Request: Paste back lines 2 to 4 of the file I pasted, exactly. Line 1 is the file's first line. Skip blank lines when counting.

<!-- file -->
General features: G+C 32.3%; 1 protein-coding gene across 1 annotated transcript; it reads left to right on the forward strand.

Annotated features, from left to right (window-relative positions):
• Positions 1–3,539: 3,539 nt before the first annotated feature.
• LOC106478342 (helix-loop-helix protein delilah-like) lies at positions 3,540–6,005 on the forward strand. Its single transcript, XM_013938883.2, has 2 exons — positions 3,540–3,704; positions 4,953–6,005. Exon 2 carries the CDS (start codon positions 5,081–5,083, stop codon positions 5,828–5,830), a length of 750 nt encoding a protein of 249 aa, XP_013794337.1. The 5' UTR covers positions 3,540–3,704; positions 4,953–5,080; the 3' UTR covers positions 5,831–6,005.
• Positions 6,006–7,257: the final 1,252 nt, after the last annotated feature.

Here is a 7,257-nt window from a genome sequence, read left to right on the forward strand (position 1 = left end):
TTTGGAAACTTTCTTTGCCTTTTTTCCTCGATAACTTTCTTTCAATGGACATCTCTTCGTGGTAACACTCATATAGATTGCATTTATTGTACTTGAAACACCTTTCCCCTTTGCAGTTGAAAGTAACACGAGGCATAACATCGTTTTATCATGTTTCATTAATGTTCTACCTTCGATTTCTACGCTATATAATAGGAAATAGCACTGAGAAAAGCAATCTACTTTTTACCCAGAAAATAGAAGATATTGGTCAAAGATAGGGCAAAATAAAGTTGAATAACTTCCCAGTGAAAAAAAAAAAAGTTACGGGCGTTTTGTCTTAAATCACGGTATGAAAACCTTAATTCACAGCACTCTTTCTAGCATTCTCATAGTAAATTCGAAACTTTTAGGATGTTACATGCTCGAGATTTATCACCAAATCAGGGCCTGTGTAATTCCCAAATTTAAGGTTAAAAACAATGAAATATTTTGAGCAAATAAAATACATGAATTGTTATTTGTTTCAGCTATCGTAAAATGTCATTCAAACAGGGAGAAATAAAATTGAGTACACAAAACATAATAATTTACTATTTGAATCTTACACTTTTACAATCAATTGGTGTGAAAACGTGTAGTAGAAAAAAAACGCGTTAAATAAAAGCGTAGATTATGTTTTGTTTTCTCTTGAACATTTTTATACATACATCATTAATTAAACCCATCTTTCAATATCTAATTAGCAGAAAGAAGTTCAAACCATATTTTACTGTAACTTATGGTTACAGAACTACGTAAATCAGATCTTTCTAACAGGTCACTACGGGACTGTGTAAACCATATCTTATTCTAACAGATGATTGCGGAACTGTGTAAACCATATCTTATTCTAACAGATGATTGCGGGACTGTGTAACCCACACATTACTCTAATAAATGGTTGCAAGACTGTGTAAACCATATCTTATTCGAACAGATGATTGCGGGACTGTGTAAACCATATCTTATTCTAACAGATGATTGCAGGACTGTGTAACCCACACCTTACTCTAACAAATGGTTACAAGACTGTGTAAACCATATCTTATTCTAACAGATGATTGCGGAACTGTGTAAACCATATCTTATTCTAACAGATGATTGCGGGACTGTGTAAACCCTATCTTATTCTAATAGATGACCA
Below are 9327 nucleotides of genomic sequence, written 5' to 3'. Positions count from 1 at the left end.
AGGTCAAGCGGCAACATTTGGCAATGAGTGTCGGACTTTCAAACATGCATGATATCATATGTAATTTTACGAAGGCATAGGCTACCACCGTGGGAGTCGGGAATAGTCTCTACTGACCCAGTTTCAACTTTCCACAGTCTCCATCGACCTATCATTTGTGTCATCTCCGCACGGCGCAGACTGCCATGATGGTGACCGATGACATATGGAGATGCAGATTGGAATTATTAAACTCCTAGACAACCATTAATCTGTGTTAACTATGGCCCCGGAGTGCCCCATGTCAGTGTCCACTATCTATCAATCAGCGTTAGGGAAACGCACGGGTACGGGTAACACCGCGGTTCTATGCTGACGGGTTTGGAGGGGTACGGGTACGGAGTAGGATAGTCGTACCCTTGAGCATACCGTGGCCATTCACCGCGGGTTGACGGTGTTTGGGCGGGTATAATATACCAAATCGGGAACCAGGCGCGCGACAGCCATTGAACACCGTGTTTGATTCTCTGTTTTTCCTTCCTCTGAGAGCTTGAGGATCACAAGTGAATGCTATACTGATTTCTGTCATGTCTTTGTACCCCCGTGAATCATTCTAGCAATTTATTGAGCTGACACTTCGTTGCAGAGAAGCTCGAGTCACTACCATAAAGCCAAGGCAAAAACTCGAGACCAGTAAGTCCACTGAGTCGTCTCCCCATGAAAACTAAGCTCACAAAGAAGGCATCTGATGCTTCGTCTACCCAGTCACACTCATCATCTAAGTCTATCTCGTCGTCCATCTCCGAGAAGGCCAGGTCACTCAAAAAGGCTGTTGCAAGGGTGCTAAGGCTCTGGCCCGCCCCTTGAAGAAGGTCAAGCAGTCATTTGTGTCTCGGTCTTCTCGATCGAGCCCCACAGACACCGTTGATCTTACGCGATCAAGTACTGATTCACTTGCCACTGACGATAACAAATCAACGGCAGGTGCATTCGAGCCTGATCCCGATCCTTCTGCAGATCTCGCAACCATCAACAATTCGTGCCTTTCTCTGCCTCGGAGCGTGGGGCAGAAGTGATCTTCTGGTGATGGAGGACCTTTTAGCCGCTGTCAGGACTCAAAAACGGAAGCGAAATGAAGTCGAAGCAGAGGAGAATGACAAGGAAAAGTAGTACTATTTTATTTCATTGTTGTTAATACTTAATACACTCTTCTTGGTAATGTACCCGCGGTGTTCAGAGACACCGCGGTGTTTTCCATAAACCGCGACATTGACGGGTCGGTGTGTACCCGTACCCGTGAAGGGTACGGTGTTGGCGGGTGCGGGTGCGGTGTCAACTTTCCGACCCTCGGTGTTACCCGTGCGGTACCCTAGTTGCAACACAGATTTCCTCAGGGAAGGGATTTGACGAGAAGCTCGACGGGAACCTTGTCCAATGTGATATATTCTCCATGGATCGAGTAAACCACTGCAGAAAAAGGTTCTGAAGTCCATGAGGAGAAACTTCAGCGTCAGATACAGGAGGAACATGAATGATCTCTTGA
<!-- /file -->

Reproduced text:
Annotated features, from left to right (window-relative positions):
• Positions 1–3,539: 3,539 nt before the first annotated feature.
• LOC106478342 (helix-loop-helix protein delilah-like) lies at positions 3,540–6,005 on the forward strand. Its single transcript, XM_013938883.2, has 2 exons — positions 3,540–3,704; positions 4,953–6,005. Exon 2 carries the CDS (start codon positions 5,081–5,083, stop codon positions 5,828–5,830), a length of 750 nt encoding a protein of 249 aa, XP_013794337.1. The 5' UTR covers positions 3,540–3,704; positions 4,953–5,080; the 3' UTR covers positions 5,831–6,005.